Recently I’ve been researching the benefits of having a passport from one of the European Union member states. One issue that caught my attention was the relative stability of European banks vis-à-vis their U.S. counterparts… certainly a timely topic!
From a depositor’s perspective, European banks are safer than U.S. banks for a simple reason: they’re more aggressively regulated. EU banking rules require higher levels of liquidity and equity on the part of retail banks. That makes them less susceptible to the deposit-withdrawal bank runs we’ve seen in recent weeks in the U.S.
But what about the EU countries themselves? Nineteen out of the 27 EU member states use the euro. Since they don’t print their own currencies, their approach to public budgets and debt is very different from the U.S., where the Federal Reserve can effectively print as much money as it likes, allowing the federal government to run up trillions of dollars in deficits.
In the Maastricht Treaty of 1992 which established the EU, member states were forbidden from allowing public debt to rise above 60% of gross domestic product (GDP). Subsequent EU law obliges governments to keep budget deficits below 3% of GDP.
In practice, however, most EU member states have exceeded those numbers in the face of events like the 2009 financial crisis, the COVID pandemic, and the energy supply shock caused by Russia’s invasion of Ukraine. The national debt of countries like Italy and Greece regularly exceeds 150% of GDP. Even Germany, supposedly the bastion of fiscal rectitude in Europe, has run deficits as high as 80% of GDP. Overall, the EU had a debt-to-GDP ratio of 76% on the eve of COVID.
By contrast, U.S. public debt as a proportion of GDP is around 122% and projected to rise to 136% by 2028. That’s led to calls for a dramatic reduction in U.S. budget outlays… and a Republican Party threat to refuse to raise the debt limit if that doesn’t happen. How do the Europeans handle this issue?
One big difference is that whereas the Federal Reserve sets interest rates for the entire U.S. economy, including U.S. government debt, in the eurozone individual countries’ debt is priced by global bond markets. For example, during the global financial crisis of 2009, the interest rate on long-term Greek government bonds reached nearly 140%. Irish debt attracted a 23% premium, whilst Portuguese government bonds reached 20%.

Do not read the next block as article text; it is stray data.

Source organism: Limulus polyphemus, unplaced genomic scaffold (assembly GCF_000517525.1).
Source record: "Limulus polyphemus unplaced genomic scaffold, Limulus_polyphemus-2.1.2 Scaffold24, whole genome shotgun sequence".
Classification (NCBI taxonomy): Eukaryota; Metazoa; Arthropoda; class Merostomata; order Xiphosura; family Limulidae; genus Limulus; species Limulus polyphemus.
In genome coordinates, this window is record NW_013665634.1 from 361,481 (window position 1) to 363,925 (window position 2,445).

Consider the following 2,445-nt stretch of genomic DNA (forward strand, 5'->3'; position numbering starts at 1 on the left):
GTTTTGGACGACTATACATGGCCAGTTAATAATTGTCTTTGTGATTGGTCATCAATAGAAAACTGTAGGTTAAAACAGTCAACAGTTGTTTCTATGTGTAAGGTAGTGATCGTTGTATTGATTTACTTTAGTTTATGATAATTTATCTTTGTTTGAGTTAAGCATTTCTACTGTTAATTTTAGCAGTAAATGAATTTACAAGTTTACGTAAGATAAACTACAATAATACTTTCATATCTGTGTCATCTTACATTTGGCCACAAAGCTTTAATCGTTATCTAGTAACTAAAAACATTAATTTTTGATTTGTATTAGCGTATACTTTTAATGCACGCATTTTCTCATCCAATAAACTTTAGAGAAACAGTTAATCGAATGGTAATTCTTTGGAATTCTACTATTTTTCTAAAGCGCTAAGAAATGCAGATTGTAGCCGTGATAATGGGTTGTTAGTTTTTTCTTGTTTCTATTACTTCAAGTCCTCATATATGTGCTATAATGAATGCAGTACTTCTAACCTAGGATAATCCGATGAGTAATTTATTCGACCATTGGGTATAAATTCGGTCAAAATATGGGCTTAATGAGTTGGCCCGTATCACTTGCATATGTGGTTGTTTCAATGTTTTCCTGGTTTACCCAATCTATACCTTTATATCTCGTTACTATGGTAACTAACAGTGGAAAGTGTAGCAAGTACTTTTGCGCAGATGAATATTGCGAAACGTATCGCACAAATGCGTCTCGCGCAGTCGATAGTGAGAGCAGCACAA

Eventually, those rates were brought down by large-scale bond purchases of sovereign debt by the European Central Bank (ECB). That’s like what the Fed does in the U.S., where its purchases of Treasury bonds of various maturities keep interest rates below rates a free market would set.
But the politics of ECB intervention are more complicated in the eurozone than in the U.S. For example, when Greece was deep in fiscal crisis in 2009, German politics was roiled by debate over whether the ECB—dominated by German financial contributions—should bail out the Greeks. That international dimension creates a different set of pressures on national governments in how they manage their public debt.
The bottom line is that in Europe, countries that exceed their perceived long-term ability to service public debt face being punished by bond markets that they cannot control in the way that the Fed can in the U.S. They can’t rely on the ECB to bail them out the way the U.S. federal government can with the Fed. They have ceded their monetary sovereignty to a larger group of nations.
Instead, global financial markets effectively dictate how much public debt most eurozone countries can accumulate by trading its sovereign debt. If debts get too high, markets sell national bonds, causing their interest rates to rise, leading to fiscal crises. That’s a vastly different scenario to the U.S., where public debt is a matter of pure political choice since the U.S. prints the global reserve currency and can simply create more of it as and when needed.
The challenge facing the U.S., of course, is that if it keeps doing this, eventually global markets may lose faith in the dollar, leading to devaluation. That could have catastrophic effects on the U.S. economy and on the lives of everyone who lives there.
By contrast, most individual EU member states are confronted by the reality of discipline from global financial markets. That may offend nationalists in those countries, but it makes it far less likely that public debt will remain permanently out of control.
For my money—and I choose that term deliberately—that makes the prospect of obtaining residence and potentially a passport of one of the EU countries, including those that struggle with debt like Greece, an enticing prospect!
Ted Baumann is International Living’s Chief Global Diversification Expert. He's traveled to nearly 90 countries and is a dual citizen of the United States and South Africa. Ted has been published in international research journals, as well as in media outlets such as Barrons, Forbes, and Cheddar. Learn more about Ted Baumann here.